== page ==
The name Anat occurs in several forms in Ugaritic, Hebrew, Akkadian, and Egyptian. In the Ugarit V Deity List it is spelled da-na-tu to be pronounced 'Anatu' 1. Otherwise in Phoenician it is `nt and is pronounced 'Anat', 'Anatu', 'Anath' or 'Anata'. The name is usually transliterated from Hebrew as 'Anath', but it could also be 'Anat'. The Akkadian form is usually written as 'Anta' or 'Antu'. The Egyptian forms are 'Anant', 'Anit', 'Anti', and 'Antit'. The etymology is uncertain and many proposals have been set forth, mostly by way of speculation. If the name is related to the root `n (ayin nun) signifying a spring of water it may represent a conection with the goddess Baalat Be`er know from a place name recorded in Vetus Testementum 2. (cf. Baalat Be`er)
History and Geography of Cult
A major goddess of fertility, sexual love, hunting and war. She was known among the Canaanites in prehistoric times. From the fertile agricultural area along the eastern Mediterranean coast, her cult had spread throughout the Levant by the middle of the third millennium BCE 3 . Around the beginning of the Phoenician period (circa 1200 BCE) Anat enjoyed a significant cult following. She was quite prominent at Ugarit, a major religious center, and appears frequently in Ugaritic literary works incorporating mythical elements, in deity and offering lists, and in votive inscriptions.
The cult had become established in Egypt by the end of the Middle Kingdom and attained prominence, particularly in Lower Egypt during the Hyksos Dynasty 4. She was represented at Memphis like all but the most local of deities, and sanctuaries were dedicated to her at the Hyksos capital of Zoan (Greek Tanis) and Beth-Shan. Her prestige reached its height in Egypt under Ramses II who adopted Anat as his personal guardian in battle. He named his daughter Bin-Anat, Daughter of Anat. He rebuilt Zoan and enlarged the sanctuary of Anat there, renaming the place, "City of Ramses". The Elephantine papyri dating from the late sixth century BCE indicate that Anat was one of the two goddesses worshiped at the Temple of Yahu (Yahweh) by the Jews on the island of Elephantine in the Nile 5.
In Lebanon, Syria, and Palestine the worship of Anat persisted into Christian times (c. 200 CE) 6, perhaps much longer in popular religion. In Egypt traditional religion was practiced until the end of the Egyptian period (c. 400 CE). Anat may have been worshiped in one or more of the few Egyptian temples that remained open into the early 6th century CE. In contemporary times the worship of Anat has been revived in neo-pagan religion.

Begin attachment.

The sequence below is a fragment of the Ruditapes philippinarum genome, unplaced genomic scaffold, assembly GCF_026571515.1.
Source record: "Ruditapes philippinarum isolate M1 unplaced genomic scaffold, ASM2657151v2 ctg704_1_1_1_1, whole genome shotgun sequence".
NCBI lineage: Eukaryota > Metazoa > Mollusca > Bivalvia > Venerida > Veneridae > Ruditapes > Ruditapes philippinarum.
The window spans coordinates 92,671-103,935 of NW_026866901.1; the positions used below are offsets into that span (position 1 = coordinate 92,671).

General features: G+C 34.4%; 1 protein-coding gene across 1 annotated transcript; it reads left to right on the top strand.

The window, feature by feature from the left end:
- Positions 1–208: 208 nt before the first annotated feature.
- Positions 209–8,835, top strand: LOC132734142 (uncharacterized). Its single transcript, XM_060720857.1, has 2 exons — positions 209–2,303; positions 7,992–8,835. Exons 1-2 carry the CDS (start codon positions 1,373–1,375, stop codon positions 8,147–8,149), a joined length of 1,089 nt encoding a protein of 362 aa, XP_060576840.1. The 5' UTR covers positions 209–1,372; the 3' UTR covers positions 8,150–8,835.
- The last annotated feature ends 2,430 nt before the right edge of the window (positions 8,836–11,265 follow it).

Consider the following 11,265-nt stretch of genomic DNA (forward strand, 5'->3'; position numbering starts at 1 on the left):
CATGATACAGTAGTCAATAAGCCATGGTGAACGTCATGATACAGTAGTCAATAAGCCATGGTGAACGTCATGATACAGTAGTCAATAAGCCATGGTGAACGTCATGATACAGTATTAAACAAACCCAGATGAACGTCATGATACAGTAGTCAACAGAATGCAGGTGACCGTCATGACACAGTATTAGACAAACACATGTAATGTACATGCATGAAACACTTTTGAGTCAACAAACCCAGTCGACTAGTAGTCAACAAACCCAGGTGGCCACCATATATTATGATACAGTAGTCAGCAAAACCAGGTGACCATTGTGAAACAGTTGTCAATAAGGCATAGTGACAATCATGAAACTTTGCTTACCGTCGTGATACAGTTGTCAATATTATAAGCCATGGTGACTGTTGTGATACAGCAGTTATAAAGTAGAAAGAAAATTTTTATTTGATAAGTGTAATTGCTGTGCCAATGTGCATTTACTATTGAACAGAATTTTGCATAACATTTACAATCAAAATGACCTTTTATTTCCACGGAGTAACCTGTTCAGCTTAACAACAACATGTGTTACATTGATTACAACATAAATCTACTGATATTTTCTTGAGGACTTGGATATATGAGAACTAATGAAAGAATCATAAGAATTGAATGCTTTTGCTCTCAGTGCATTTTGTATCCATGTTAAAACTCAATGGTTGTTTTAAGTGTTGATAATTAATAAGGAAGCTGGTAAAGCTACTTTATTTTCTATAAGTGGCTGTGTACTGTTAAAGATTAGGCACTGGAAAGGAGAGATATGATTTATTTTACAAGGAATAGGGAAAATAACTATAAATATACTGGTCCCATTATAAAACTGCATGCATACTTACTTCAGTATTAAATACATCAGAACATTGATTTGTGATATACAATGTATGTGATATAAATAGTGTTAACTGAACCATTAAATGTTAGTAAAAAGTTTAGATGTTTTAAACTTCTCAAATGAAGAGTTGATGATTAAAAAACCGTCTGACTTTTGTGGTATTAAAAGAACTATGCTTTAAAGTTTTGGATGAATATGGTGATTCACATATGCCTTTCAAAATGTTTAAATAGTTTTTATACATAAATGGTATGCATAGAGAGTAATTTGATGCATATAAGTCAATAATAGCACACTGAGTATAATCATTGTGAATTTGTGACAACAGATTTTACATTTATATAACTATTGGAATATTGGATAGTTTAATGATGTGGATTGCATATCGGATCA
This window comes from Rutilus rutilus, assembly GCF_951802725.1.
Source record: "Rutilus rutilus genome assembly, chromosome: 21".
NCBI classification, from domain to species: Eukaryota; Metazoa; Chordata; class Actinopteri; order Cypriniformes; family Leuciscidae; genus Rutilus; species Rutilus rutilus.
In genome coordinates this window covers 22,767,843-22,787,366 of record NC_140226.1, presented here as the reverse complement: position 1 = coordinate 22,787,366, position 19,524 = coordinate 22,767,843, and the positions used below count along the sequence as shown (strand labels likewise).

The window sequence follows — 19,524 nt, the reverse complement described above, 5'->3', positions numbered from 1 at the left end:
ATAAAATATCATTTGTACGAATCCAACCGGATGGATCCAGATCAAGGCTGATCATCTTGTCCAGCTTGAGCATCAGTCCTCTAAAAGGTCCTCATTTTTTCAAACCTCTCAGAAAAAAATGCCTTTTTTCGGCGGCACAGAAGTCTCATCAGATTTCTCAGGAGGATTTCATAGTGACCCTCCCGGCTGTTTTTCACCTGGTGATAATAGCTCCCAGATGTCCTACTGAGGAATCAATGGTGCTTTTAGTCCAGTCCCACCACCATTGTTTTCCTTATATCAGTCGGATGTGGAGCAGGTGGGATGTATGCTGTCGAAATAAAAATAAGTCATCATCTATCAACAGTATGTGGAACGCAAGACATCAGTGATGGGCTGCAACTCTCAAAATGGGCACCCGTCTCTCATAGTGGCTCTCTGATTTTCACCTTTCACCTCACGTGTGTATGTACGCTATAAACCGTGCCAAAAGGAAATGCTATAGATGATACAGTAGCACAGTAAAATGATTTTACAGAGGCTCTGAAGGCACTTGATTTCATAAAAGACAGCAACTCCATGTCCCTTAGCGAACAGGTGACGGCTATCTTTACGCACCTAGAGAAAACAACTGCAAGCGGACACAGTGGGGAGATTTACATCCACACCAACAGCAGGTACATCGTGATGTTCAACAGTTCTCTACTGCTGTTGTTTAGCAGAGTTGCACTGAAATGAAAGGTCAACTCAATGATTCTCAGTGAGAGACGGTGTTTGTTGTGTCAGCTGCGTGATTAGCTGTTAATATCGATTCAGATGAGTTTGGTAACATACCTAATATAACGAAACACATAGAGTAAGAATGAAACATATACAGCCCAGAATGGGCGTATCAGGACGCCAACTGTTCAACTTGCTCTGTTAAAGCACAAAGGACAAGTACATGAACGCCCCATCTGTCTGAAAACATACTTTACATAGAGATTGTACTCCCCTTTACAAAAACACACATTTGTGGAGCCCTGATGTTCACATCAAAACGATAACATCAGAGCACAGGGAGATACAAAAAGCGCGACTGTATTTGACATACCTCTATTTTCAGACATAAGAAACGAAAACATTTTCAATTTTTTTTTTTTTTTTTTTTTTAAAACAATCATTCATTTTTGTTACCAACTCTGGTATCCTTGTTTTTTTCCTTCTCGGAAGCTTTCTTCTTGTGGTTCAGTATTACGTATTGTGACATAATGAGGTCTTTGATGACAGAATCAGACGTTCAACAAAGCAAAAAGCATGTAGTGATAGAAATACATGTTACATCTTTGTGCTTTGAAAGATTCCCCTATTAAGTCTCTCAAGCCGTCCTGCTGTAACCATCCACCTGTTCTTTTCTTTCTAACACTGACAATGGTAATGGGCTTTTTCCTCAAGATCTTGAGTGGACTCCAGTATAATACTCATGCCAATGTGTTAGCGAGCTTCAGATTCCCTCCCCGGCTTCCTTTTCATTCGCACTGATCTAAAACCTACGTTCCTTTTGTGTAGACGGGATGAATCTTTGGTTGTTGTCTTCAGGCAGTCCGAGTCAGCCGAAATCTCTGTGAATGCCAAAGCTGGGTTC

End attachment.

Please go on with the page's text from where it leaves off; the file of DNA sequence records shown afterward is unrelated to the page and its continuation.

Although terrible as a war deity she was regarded as a just and benevolent goddess of beauty, sexuality, and of the fertility of crops, animals, and men. In her martial aspect she confines herself to slaying the enemies of Baal. Anat is a complex and somewhat paradoxical goddess as can be seen from the epithets applied to her. Although she is regarded as Mother, the most common epithet at Ugarit is batulat, Virgin or Maiden 7. She is sometimes called Wanton, in reference to her putative lust for sexual intercourse and the bloodshed of war 8. Other common epithets include: Adolescent Anat, Fairest daughter-sister of Baal, Lady, Strength of Life, Anat the Destroyer 9, and Lady of the Mountain 10.
Several epithets are known from Egyptian inscriptions. From Aramaic inscriptions of the Hyksos period (c.1700 BCE): "Anat-her", Anat agrees or Agreeable Anat, and "Herit-Anta", Terror of Anat 11. From inscriptions at Memphis dating to the 15th to the 12th centuries BCE: "Bin-Ptah", Daughter of Ptah 12. And from Elephantine "Beth-El", House of El or House of God 13.
In Ugaritic texts she is the daughter of El, sister and consort of Baal. She may be Rachmay, one of the two nursemaids of the Gracious Gods mentioned in the eponymous ritual text. She is also the twin sister of Myrrh. She participates in the confrontation between Baal and Yam-Nahar. In a missing portion of the text she slays Yam and other enemies of Baal. During a victory celebration she departs to slaughter the warriors of two local towns. She joyfully wades in their blood, pours a peace offering and cleans up. She intercedes with El on Baal's behalf to obtain the necessary permission for a palace to be built for Baal. Later, when Baal is killed by Mot (Death) in an archetypal battle, she buries him, hunts down Mot, and takes revenge by cutting, winnowing, grinding, and burning Mot like grain. She also features in several other myths 14.
At Zoan she was regarded as the daughter of Ra. In the Egyptian myth of the Contest between Horus and Seth, Anat and Ashtart appear as daughters of Ra and consorts of Seth (whom the Egyptians themselves identified with Baal).
Iconography In Phoenician iconography Anat is usually depicted nude with exaggerated sexual organs and a coiffure similar to Hathor 15. She is sometimes depicted with bow and arrow, and with the lion, her sacred animal 16. Otherwise she may be armed with a spear and shield, or a spear and a spindle.
An Egyptian inscription from Beth-Shan shows "Antit" with a plumed crown. In her left hand is the "Scepter of Happiness", and in her right the "Ankh of Life" 17. Iconography at Zoan from the time of Ramses II shows Anat on a throne with lance, battle ax, and shield above an inscription reading, "To Antit that she may give life, prosperity, and health to the Ka of Hesi-Nekht" 18,19.